Co-written by Sangram Singh Lama
In eastern Nepal, where some of the best-known Gurkha soldiers come from, a popular adage is that when enemies strike, don’t turn your back but face them to overcome. That's why when he was confronted by life's challenges, 34-year-old Santa Kumar Wanem Limbu of Dhunge Sanghu, Taplejung, decided to hold his ground and protect his family.
Limbu lost both his parents when he was 18. As the eldest, he had to raise a family of 7: wife, three daughters, two siblings, and himself. With a land plot of just 20 ropanis (about 1 hectare) in the hills, he could barely support his family for six months from the produce, let alone find time and money to pursue his studies. He dropped out of school in grade 10.
Fighting the vicious circle of poverty in his own way, Limbu tried to supplement his income by doing odd jobs besides farming, but he never made enough. His struggle took a new turn a year and a half ago, when a community worker came to his village to find out the training needs of people affected by the construction of a rural road under an ADB-supported rural infrastructure and livelihoods project that had been in place since January 2012.
The community worker asked Limbu to fill out an application for a livelihood training program of his choice. Soon he heard the good news – Limbu had been selected for a 3-month skills development program to repair mobile phones in Itahari, Sunsari.
“I would never have been able to take the training living away from home on my own. I cannot express how happy I was at that time to be selected for the training,” Limbu says. “The training did not only give me the skills, but also the necessary tools like screw drivers, multi-meters, etc. to use the skills I learned.”
Upon his return to Dhunge Sanghu, Limbu opened a mobile repair shop in his own house with a further investment of NRs35, 000 (about $323). At present, he is providing services to his fellow villagers and earns an average NRs15,000 ($138) a month.
The skills training contributed tremendously to his new livelihood.
“With this additional income, I have been able to provide education to two of my children, and one goes to a private school. I want them to study until they get a master’s degree, because I know educated people can go really far in their careers,” says Limbu, who now feels respected in his community.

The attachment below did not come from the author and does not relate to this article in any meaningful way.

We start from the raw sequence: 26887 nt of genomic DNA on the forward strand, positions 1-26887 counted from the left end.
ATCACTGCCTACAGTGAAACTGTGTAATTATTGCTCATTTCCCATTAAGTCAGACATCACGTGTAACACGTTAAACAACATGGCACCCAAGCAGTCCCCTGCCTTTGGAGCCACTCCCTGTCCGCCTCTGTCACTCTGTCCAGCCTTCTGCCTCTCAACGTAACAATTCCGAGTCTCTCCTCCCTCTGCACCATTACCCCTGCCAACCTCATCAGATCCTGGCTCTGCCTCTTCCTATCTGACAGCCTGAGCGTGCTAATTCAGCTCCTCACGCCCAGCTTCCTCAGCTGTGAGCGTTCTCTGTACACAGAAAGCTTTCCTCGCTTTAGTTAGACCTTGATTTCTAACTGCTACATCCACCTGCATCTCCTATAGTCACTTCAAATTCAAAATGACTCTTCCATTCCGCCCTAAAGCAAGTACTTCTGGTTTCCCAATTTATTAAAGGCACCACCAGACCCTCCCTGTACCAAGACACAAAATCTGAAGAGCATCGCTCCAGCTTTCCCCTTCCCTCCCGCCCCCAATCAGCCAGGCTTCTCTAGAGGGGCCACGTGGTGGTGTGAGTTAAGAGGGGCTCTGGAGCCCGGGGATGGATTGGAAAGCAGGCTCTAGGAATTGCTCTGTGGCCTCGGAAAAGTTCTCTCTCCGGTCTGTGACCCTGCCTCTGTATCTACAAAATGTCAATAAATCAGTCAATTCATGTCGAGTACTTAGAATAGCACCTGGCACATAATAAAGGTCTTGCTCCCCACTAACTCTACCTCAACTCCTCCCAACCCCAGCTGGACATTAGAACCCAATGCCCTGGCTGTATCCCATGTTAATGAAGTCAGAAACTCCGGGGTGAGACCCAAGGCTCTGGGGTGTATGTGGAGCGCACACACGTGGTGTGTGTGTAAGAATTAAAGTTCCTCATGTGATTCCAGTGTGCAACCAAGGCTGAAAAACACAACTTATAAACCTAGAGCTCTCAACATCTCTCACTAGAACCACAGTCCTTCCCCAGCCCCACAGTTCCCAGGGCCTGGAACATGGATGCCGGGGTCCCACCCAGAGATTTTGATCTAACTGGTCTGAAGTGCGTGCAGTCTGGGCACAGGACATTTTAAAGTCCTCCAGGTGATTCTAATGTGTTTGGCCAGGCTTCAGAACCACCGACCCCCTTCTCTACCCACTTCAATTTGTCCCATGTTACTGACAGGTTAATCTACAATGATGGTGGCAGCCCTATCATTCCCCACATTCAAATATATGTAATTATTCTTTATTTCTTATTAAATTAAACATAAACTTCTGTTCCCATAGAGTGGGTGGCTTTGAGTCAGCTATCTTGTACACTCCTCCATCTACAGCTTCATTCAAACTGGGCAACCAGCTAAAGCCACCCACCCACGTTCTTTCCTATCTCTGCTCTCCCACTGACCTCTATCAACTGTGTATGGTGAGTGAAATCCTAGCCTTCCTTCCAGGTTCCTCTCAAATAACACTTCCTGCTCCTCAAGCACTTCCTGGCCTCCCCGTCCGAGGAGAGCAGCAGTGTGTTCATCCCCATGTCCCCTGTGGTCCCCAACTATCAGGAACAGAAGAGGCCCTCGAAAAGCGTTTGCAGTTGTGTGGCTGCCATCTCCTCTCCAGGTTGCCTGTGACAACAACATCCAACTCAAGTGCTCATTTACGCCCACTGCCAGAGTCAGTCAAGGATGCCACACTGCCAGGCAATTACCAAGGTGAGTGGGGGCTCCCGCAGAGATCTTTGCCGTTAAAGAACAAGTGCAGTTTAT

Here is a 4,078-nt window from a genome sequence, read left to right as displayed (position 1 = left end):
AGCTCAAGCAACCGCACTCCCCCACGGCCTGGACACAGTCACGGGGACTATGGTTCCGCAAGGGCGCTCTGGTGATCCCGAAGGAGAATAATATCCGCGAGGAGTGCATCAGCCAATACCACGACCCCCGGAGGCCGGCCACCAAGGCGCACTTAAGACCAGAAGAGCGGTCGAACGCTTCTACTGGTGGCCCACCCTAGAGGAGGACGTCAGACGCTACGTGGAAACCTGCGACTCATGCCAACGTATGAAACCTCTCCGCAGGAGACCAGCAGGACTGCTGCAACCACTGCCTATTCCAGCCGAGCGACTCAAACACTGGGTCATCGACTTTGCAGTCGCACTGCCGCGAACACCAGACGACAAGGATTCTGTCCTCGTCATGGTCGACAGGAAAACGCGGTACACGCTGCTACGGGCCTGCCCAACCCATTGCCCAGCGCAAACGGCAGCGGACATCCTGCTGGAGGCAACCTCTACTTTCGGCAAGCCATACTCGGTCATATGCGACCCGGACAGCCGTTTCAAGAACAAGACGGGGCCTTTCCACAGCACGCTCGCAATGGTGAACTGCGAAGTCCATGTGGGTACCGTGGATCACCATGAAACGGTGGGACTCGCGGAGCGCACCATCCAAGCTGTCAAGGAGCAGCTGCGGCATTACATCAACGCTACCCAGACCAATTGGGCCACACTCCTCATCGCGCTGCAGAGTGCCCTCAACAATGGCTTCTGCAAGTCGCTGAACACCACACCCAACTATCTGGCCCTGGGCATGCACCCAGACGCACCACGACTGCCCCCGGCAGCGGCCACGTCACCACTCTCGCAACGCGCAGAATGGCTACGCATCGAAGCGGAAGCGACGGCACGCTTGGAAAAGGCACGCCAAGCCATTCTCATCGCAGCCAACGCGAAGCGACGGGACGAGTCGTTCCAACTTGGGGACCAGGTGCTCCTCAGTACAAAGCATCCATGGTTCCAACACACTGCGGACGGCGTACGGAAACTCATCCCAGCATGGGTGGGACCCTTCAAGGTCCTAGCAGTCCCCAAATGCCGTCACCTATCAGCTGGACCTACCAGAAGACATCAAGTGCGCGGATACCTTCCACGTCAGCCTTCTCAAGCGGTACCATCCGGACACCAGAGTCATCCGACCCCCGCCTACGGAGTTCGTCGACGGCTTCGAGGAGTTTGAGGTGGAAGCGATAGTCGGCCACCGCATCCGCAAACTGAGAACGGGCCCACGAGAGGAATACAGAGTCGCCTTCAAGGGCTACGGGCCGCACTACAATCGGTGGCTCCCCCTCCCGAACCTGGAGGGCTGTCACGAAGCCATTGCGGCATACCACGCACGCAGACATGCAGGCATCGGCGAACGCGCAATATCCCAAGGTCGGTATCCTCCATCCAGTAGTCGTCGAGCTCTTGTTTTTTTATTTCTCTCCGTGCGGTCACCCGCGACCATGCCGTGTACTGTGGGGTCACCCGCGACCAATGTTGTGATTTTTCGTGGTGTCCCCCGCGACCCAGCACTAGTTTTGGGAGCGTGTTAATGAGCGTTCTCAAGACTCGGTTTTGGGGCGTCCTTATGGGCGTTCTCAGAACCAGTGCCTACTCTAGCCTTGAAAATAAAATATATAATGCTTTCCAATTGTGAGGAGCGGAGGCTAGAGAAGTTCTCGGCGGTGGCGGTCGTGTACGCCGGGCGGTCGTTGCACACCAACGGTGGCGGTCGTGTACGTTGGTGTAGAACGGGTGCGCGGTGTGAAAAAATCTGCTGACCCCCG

Limbu is one of 3,000 Nepalis targeted by the ADB-supported Decentralized Rural Infrastructure and Livelihood Project (DRILP), currently being implemented across 18 districts to reduce rural poverty by providing road access, livelihood skills and improved access to credit for the rural population. At least 40% of the beneficiaries must be women, and 60% from poor and traditionally excluded groups, and the trainings are certified by the government-run Nepal Skills Testing Board.
A recent survey showed that 66% of DRILP graduates have found work thanks to the new skills they learned, and 57% of these are self-employed.
Limbu’s main challenge now is keeping up with technology to serve all his clients.
“Mobile phone technology changes so fast. People come to me to repair the latest models, for which I have no skills," says the DRILP graduate, who hopes to participate in further training so he can grow his business.
“I want to expand my shop and register it. I want the government to recognize my entrepreneurship,” Limbu explains. “People like me, who left subsistence farming to embrace new technology, should be supported and given continuous skills development so Nepal can prosper."
Sangram Singh Lama is a consultant at ADB’s Resident Mission in Nepal.